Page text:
4. People with both minimal Synergy and minimal Antagonism

Most people who work on a project tend to fall into this group. These people are not impartial about everything, but they are impartial about the project. For them, the project is a job, and no more, no less. This is very important group, because they can very easily align with positive workers; or just as easily align with negative workers. Because of their numbers and the ease with which they can shift the sociodynamic; they can be very influential upon success or failure of a project.

How to Manage these People

They are not responsive to a participate form of management; but they will be influenced by fellow workers. They see the boss as a leader, so they expect to be told what to do, and not be involved in the decision making. Do not force participation (this is a common mistake).

These people will gravitate to the stronger people around them These workers are better if surrounded by people with stronger synergy than antagonism (type 1 –above).


5. People with Antagonism that is a little stronger than Synergy (Call them Opponents)

These people are sensitive to pressure from management.

How to Manage these People

These people gain power by exploiting tensions in others and building a network of supporters. They can see openness by management as a weakness. The only way of controlling them is to destroy their alliances. Without allies they are less disruptive and may in time become useful.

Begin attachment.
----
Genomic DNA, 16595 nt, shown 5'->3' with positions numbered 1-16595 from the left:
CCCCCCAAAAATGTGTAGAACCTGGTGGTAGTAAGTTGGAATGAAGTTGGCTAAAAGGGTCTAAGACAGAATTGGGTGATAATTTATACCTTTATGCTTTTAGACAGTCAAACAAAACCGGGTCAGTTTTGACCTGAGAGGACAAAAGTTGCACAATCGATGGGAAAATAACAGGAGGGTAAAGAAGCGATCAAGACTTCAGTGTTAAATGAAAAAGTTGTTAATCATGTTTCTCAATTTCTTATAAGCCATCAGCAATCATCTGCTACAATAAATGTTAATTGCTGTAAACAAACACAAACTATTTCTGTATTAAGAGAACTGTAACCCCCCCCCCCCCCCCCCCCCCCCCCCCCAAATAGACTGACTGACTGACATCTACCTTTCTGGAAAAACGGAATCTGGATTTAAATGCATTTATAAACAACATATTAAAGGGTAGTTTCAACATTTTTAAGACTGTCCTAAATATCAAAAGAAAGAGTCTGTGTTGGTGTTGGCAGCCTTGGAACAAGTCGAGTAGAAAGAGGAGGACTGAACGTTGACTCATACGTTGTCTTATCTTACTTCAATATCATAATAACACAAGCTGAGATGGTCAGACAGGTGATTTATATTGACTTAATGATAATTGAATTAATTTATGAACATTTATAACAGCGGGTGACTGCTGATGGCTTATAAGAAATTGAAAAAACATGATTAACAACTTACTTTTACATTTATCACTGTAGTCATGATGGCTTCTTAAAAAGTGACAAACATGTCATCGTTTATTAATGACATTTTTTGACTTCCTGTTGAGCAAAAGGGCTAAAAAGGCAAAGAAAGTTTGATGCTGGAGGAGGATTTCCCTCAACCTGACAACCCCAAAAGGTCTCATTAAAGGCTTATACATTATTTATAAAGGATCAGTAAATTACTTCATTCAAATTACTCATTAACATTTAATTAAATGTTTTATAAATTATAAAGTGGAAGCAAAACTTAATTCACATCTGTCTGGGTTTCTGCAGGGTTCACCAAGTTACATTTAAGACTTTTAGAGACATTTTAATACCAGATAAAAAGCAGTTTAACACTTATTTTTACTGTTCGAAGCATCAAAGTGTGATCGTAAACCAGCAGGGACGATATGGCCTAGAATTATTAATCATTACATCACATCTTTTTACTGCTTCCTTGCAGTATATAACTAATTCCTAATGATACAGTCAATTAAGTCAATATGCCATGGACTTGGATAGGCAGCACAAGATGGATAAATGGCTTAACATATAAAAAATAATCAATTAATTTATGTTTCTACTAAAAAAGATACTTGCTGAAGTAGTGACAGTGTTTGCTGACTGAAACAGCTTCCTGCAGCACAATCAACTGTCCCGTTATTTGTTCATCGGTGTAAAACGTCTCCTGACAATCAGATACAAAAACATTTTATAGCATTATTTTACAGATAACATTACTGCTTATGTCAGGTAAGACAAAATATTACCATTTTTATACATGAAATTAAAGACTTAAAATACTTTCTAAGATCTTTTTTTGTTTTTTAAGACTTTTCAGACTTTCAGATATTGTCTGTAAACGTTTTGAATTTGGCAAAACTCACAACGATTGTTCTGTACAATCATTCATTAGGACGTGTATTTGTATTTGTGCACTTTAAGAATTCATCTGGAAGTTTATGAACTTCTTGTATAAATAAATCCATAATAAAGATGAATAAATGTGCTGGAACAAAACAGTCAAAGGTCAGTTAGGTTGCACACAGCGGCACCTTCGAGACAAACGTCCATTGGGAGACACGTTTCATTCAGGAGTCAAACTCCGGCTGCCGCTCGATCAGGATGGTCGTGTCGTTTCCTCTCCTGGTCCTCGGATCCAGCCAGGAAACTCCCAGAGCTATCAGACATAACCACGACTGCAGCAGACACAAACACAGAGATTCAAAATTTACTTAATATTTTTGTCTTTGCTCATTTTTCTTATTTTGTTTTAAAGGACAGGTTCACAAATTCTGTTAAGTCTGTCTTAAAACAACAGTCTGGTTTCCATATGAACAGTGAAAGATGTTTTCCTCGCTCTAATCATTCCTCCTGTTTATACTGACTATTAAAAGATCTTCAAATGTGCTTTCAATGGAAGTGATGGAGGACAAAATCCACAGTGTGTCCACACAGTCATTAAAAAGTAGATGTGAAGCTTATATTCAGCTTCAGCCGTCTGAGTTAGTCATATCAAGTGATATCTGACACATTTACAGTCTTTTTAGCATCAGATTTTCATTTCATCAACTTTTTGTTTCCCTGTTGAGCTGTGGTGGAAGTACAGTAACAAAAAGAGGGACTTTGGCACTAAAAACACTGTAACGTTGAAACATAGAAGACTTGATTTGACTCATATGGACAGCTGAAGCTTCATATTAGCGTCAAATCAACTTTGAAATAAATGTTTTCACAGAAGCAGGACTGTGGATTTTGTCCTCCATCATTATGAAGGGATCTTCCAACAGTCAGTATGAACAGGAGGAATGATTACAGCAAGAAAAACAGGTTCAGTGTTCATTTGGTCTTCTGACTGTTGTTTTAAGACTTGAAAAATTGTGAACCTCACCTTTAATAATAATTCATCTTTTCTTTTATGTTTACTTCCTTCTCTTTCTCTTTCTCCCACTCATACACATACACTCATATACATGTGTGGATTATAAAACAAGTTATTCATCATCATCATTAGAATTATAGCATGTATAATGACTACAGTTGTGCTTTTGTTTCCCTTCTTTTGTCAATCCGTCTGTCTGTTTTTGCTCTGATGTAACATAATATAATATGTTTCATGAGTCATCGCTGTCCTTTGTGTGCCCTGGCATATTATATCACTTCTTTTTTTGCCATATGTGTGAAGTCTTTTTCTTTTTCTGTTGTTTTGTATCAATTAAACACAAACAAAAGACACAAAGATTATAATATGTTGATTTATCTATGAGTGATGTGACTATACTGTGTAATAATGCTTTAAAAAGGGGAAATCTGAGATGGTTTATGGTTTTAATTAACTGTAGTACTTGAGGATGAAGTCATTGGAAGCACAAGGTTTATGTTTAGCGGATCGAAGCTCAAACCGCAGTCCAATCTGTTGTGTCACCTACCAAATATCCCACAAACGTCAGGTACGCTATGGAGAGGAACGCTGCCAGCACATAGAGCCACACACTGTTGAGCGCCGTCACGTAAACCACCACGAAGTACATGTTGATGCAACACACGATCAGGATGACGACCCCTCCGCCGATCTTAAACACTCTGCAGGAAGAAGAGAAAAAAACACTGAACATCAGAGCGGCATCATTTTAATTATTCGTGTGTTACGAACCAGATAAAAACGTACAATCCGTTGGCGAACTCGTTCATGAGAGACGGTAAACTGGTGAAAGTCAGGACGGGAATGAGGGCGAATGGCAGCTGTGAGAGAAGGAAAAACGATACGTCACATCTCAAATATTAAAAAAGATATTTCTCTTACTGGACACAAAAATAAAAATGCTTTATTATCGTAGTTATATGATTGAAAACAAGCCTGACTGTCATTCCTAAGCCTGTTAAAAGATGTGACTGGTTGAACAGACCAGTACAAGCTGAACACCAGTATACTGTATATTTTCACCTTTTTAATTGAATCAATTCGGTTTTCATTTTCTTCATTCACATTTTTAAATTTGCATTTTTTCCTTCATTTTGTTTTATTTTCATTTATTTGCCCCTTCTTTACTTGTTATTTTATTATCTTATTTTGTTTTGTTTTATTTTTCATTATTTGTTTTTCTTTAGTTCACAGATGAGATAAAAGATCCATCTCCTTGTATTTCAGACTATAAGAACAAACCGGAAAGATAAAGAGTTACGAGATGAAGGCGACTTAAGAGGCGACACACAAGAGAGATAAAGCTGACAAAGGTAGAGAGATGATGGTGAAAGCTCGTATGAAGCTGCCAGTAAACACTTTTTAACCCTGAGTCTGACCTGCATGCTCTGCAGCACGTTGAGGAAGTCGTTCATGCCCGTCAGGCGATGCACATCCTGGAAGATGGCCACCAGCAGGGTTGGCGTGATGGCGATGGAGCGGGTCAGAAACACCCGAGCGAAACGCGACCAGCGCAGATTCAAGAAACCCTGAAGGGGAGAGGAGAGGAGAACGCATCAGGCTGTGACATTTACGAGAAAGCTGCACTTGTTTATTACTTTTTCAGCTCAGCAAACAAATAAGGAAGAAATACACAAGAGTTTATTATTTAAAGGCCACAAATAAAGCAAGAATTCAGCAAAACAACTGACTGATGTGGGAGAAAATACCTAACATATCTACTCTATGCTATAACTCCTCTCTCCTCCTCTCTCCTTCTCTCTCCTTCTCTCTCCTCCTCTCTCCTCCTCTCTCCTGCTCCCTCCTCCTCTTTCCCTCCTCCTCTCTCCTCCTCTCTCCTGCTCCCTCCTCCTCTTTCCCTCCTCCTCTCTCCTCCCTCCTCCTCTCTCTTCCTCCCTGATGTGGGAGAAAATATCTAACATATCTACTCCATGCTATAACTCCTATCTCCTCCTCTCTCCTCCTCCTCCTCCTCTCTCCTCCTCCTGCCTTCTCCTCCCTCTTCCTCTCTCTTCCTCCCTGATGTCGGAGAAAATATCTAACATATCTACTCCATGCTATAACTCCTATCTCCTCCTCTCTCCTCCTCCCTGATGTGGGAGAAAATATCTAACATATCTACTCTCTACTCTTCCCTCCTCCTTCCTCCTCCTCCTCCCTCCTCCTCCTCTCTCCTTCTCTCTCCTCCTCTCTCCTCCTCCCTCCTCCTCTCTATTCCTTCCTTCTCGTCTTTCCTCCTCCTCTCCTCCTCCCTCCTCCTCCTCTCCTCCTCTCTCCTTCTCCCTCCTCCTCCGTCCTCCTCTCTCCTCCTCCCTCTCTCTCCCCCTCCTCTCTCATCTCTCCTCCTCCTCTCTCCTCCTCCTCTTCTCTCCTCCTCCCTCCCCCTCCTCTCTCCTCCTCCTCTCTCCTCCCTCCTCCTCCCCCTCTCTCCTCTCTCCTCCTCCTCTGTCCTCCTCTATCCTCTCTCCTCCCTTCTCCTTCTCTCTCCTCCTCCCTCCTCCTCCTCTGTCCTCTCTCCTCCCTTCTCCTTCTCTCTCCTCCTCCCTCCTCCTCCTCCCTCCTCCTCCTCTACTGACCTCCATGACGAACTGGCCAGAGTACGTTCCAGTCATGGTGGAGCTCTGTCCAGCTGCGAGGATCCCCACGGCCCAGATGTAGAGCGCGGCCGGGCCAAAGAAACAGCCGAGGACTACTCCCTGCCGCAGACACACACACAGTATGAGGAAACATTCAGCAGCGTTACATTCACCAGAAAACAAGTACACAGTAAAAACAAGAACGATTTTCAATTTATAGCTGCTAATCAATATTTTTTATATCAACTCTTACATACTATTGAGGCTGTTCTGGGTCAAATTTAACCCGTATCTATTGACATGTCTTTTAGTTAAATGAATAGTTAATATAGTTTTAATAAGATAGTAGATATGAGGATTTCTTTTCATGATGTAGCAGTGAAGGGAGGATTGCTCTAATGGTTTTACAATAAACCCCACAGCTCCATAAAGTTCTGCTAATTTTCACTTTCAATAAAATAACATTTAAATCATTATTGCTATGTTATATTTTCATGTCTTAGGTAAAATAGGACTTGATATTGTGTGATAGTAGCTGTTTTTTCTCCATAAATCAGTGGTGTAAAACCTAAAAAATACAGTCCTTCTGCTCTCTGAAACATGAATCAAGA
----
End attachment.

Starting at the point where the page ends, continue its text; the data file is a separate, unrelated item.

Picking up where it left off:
6. People with strong Antagonism and weak Synergy (Call them Mutineers)

These people would rather see failure than success

How to Manage these People

They can’t be convinced. These people need to be defeated.


Behavioural Changes

Over time, the sociodynamics within a group can change; and the behaviour of individuals working on a project can change. A project manager may influence such changes, in either a negative or positive way,

It is useful to consider the following six types of behavioural change that may manifest:

  1. Magpie Syndrome –A person sees only their opponents, failing to recognize that they also have allies.
  2. Avoidance Syndrome –A person tries to avoid anyone who does not totally agree with them.
  3. Stereotype Syndrome –A person jumps to conclusions about anyone they do not know, basing their assessment of those people on sterotypical preconceptions or prejudice
  4. Frenetic Syndrome –A person changes from being self confident, to become increasingly less self assured. They can become a less effective worker, and more prone to panic.
  5. Paralytic Syndrome –A person who reacts badly to a series of setbacks, to the point of suffering “shock” and losing the ability to think clearly
  6. Fall Guy Syndrome –Managers or Supervisors can become desperate when things go wrong, and begin to deflect responsibility elsewhere (They blame others).